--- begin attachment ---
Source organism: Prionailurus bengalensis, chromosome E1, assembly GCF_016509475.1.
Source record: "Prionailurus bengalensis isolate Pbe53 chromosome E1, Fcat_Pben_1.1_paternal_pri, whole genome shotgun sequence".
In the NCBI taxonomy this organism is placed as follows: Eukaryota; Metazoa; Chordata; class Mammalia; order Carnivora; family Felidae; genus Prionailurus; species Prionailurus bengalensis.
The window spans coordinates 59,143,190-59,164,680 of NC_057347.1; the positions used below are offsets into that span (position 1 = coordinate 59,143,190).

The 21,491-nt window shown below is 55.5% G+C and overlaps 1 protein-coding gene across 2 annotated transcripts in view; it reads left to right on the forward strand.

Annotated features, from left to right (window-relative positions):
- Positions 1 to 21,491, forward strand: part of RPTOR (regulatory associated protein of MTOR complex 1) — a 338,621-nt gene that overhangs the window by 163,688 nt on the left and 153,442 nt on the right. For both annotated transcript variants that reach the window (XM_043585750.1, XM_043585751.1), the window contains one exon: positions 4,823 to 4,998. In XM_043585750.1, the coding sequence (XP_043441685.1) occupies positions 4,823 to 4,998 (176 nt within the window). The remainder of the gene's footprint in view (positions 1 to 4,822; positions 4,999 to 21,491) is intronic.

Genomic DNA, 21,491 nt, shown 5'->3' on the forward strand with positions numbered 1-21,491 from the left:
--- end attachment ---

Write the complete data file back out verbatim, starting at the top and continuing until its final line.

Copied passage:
Source organism: Prionailurus bengalensis, chromosome E1, assembly GCF_016509475.1.
Source record: "Prionailurus bengalensis isolate Pbe53 chromosome E1, Fcat_Pben_1.1_paternal_pri, whole genome shotgun sequence".
In the NCBI taxonomy this organism is placed as follows: Eukaryota; Metazoa; Chordata; class Mammalia; order Carnivora; family Felidae; genus Prionailurus; species Prionailurus bengalensis.
The window spans coordinates 59,143,190-59,164,680 of NC_057347.1; the positions used below are offsets into that span (position 1 = coordinate 59,143,190).

The 21,491-nt window shown below is 55.5% G+C and overlaps 1 protein-coding gene across 2 annotated transcripts in view; it reads left to right on the forward strand.

Annotated features, from left to right (window-relative positions):
- Positions 1 to 21,491, forward strand: part of RPTOR (regulatory associated protein of MTOR complex 1) — a 338,621-nt gene that overhangs the window by 163,688 nt on the left and 153,442 nt on the right. For both annotated transcript variants that reach the window (XM_043585750.1, XM_043585751.1), the window contains one exon: positions 4,823 to 4,998. In XM_043585750.1, the coding sequence (XP_043441685.1) occupies positions 4,823 to 4,998 (176 nt within the window). The remainder of the gene's footprint in view (positions 1 to 4,822; positions 4,999 to 21,491) is intronic.

Genomic DNA, 21,491 nt, shown 5'->3' on the forward strand with positions numbered 1-21,491 from the left: